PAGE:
After 35 days of the government shutdown, one of the (many) issues currently facing companies who contract with government agencies affected by the shutdown is if, when, and how, they must pay their employees upon the reopening of the government.
Continue Reading Recovering After the Shutdown: Proposed Legislation to Guarantee Back Pay for Government Contractors

On September 29, 2016, the Department of Labor (“DOL”) issued regulations (the “final rule”) implementing Executive Order 13706, which requires federal contractors to provide paid sick leave to their employees. According to the DOL, federal contractors employ 1.15 million individuals—594,000 of whom do not receive paid sick leave. Thus, for contractors who do not currently provide paid sick leave to their employees, the final rule imposes significant administrative and financial burdens. Given the nuanced requirements of the final rule, however, even contractors who currently provide some form of paid sick leave to employees may find compliance with the final rule burdensome. Contractors should act now to either develop paid sick leave policies or determine what changes need to be made to their current paid leave policies to ensure they are in compliance with the final rule once it becomes effective.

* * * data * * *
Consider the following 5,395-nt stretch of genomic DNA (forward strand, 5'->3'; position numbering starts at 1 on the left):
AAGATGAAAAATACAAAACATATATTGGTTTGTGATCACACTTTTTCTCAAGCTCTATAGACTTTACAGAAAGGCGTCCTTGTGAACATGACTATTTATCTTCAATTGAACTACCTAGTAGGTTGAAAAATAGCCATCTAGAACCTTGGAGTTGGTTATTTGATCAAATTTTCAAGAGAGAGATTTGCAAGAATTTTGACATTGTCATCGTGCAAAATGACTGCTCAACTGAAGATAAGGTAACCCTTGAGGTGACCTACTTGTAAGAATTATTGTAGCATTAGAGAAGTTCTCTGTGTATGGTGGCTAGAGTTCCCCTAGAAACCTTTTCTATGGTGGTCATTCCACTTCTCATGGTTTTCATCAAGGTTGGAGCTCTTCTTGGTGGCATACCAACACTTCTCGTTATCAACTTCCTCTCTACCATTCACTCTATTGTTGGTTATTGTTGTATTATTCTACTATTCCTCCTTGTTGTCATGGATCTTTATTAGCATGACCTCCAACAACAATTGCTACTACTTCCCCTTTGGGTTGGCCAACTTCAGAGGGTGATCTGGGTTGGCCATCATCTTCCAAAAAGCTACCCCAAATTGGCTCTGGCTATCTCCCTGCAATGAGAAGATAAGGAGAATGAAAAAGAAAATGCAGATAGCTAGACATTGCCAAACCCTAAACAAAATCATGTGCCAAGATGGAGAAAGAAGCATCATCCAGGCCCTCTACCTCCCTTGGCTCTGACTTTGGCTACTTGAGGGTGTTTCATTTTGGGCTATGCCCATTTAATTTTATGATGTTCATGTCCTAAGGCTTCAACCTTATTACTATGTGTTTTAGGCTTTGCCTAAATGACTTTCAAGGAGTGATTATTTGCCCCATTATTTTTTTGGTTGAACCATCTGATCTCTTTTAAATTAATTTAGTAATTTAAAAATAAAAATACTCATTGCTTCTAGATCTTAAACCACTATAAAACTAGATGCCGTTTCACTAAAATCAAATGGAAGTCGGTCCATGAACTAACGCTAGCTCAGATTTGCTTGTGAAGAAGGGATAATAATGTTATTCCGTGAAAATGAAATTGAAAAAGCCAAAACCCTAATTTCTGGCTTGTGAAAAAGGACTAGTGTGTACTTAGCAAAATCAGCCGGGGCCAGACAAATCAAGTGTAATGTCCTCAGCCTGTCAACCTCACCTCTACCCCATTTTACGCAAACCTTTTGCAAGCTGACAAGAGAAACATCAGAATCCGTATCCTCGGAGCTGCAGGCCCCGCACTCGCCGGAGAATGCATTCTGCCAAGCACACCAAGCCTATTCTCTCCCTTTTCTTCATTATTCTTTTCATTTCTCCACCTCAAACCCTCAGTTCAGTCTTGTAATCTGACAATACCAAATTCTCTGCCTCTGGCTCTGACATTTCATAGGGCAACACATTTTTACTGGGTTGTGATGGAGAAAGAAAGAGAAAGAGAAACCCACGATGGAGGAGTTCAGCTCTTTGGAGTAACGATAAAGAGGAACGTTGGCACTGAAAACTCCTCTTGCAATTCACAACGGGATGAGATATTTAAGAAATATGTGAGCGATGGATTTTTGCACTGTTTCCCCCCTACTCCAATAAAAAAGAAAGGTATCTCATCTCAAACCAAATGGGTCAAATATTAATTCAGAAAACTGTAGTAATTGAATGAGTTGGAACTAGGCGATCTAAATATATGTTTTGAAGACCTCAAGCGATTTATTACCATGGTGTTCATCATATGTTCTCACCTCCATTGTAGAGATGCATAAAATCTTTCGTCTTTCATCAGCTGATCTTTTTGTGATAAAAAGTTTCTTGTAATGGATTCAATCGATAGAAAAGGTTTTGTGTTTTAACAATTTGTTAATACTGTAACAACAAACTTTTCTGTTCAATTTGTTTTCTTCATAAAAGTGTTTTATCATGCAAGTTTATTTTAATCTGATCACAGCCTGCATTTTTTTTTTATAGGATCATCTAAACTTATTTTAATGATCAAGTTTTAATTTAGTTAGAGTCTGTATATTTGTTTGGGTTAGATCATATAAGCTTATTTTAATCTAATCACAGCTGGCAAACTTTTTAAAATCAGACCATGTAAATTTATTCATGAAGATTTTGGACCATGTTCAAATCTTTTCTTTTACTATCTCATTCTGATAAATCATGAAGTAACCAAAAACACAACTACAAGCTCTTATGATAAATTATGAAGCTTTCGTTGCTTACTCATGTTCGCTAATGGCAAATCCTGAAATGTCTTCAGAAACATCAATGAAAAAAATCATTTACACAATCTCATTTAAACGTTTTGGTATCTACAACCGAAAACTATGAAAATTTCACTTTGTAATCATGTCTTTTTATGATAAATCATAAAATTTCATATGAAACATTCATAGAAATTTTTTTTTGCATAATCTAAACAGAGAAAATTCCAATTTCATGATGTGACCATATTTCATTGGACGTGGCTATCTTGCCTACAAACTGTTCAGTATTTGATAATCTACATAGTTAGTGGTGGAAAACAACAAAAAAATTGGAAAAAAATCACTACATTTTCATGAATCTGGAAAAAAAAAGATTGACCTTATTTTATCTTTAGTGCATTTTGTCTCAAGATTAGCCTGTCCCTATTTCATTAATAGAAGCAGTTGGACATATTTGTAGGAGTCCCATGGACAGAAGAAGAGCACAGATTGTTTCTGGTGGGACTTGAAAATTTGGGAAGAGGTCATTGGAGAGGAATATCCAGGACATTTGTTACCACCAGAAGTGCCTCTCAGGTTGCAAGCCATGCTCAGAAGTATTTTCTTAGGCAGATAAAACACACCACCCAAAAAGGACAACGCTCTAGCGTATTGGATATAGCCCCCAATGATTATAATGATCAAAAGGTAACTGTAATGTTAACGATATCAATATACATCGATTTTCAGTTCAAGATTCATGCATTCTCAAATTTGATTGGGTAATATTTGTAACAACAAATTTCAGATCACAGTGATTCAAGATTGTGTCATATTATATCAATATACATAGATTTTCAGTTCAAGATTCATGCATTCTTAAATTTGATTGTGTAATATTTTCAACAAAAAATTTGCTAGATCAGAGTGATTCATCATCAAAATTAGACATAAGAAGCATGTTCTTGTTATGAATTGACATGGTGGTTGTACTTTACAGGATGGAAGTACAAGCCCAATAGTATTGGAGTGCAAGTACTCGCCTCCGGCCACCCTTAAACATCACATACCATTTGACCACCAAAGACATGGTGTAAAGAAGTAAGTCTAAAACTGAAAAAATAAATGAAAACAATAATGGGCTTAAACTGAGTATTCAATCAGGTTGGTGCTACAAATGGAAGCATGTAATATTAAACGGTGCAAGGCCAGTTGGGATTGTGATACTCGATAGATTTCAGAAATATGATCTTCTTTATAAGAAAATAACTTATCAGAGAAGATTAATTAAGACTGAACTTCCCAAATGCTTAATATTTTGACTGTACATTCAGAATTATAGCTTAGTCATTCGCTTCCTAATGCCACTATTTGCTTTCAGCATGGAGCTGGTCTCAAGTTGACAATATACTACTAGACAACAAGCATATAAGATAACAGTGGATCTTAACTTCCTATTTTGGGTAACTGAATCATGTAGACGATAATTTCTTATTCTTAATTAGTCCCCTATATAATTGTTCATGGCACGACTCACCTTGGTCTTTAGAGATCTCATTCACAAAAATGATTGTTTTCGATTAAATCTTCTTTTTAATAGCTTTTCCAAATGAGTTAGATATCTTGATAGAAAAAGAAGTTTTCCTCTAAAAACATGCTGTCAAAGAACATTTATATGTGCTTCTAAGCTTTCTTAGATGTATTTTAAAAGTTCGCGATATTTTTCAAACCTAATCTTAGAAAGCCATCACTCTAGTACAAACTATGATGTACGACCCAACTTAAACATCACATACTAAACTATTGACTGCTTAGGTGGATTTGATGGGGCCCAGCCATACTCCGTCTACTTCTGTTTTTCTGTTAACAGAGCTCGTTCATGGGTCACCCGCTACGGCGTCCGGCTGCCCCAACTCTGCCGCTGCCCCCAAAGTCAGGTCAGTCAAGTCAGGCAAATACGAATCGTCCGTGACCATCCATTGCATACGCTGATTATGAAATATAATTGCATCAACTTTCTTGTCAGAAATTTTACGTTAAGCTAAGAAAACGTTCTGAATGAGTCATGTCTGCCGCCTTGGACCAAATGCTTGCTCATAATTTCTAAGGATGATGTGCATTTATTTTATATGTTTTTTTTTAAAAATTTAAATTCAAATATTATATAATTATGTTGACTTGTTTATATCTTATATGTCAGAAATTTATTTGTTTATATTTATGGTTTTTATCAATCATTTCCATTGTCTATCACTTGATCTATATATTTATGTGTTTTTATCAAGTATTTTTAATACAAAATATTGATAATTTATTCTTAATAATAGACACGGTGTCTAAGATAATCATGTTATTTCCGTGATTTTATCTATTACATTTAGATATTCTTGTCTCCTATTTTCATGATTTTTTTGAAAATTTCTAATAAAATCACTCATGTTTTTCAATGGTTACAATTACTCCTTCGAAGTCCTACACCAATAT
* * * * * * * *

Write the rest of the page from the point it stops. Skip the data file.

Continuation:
Continue Reading Department of Labor Issues Final Rule Implementing Executive Order Requiring Paid Sick Leave for Employees of Federal Contractors

By Richard Siegel

On March 1, 2011, the Supreme Court of Missouri issued a unanimous opinion holding that a contractor’s “care and maintenance” of the water storage tank and tower for the city of Monroe City, Missouri, was “construction” and thereby covered under the Missouri Prevailing Wage Act, Mo. Rev. Stat. §§ 290.210, et seq. (the “Act”).
 


Continue Reading Missouri Supreme Court Decision Provides Reminder Of Breadth Of Prevailing Wage Requirements On Construction Contracts